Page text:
House Democrats are looking at swelling deficits further, at least temporarily, on a jobs-producing bill in response to double-digit unemployment and a sense within their ranks that the party needs to do more to put people back to work.
But many of the ideas on the table so far are extensions of last February's $787 billion economic stimulus package _ such as unemployment benefits and subsidies to help the jobless pay for health insurance. They maintain the social safety net for the 15.7 million Americans out of work but they don't directly create new jobs.
Aware that the February stimulus bill has not prevented unemployment from reaching 10.2 percent and of public opinion polls showing the free spending measure is losing popularity with voters, Democrats are wary of putting a stimulus label on their new package.
"I wouldn't characterize it as a second stimulus," House Majority Leader Steny Hoyer said Tuesday. "I don't want to be as broad as that, I want it to be very targeted on jobs."
House Democrats debated ways to address job creation at a caucus meeting Monday night, and Senate Majority Leader Harry Reid, D-Nev., has promised colleagues the chamber would take up a jobs measure after it completes its health care overhaul bill. That makes it unlikely to pass into law this year.
Job-creating ideas include additional help for small business, more road and bridge spending, and extending business tax breaks slated to expire at the end of the year, according to spokespersons for Speaker Nancy Pelosi of California and Majority Whip Jim Clyburn of South Carolina.
A per-job tax credit for businesses making new hires is also under consideration, as is help for financially struggling state and local governments.
The White House announced that Obama would host a jobs summit in early December but has thus far stayed silent on whether legislation is needed.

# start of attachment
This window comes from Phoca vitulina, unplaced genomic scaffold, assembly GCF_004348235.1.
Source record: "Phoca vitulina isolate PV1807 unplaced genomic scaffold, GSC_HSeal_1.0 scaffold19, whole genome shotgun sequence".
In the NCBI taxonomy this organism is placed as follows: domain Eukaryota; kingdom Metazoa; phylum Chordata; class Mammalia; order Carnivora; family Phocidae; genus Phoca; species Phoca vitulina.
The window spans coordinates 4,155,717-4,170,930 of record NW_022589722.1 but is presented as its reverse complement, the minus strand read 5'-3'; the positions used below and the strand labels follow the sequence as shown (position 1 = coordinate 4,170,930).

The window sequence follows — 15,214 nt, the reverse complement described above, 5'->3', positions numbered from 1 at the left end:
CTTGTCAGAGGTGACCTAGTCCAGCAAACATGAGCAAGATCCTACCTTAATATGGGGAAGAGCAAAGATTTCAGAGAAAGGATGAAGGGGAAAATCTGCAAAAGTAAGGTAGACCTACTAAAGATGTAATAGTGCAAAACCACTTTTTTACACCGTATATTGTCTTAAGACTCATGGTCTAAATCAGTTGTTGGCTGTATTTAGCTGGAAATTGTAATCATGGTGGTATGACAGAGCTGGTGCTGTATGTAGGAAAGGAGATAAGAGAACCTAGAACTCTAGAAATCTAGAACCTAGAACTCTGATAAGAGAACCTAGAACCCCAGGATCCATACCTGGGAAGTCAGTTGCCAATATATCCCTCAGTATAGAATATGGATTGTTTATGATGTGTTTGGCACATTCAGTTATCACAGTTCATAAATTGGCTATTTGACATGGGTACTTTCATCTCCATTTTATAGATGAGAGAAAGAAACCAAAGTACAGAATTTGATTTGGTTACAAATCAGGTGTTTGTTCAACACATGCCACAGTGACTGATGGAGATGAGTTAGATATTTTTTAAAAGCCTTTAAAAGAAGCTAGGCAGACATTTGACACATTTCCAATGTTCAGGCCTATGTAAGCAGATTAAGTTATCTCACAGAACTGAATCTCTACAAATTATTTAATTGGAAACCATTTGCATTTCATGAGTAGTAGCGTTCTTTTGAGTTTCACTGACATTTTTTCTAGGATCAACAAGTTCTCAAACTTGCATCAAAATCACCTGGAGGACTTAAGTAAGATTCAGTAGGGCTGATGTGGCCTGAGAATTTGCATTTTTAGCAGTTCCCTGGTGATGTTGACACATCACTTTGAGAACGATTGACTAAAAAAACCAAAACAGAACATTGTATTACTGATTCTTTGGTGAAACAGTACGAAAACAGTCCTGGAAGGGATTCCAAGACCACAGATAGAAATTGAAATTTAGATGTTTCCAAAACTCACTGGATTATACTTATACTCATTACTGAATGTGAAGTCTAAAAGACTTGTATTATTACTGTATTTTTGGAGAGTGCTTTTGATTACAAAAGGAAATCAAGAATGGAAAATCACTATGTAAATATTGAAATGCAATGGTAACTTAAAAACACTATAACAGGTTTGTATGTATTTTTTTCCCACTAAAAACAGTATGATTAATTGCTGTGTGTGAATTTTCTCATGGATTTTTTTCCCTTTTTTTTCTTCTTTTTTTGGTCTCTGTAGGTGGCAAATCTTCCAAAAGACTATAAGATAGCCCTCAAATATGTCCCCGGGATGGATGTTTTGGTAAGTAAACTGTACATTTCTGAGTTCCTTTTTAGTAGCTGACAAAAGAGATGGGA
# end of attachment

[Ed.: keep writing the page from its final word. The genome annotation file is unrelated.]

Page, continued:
But the drive comes as Democrats are also responding to increasing anxiety among voters about rising budget deficits and debt. On Thursday, the House is scheduled to again approve pay-as-you-go legislation requiring Congress to offset new tax cuts or spending initiatives with spending cuts or new revenues elsewhere.
Republicans said Democrats were simply pulling out the free-spending stimulus playbook that will add almost $1 trillion to the U.S. debt but hasn't produced as promised.
"Americans are asking, 'Where are the jobs?' But all they are getting from out-of-touch Washington Democrats is more spending and more debt piled on our kids and grandkids," said House Republican leader John Boehner of Ohio. "Instead of doubling down with more spending and borrowing, the American people want fiscally responsible solutions to get the economy back on track."
Debate over a new stimulus bill comes as the current one continues to pump money into the economy after a slow start. Only about one-fourth of the February bill's deficit-driven stimulus impact was felt by the October start of the budget year, according to the Congressional Budget Office. Most of any additional appropriations wouldn't be felt for months.
Monday's meeting of House Democrats came in response to protests from many members that the party wasn't doing enough to create jobs.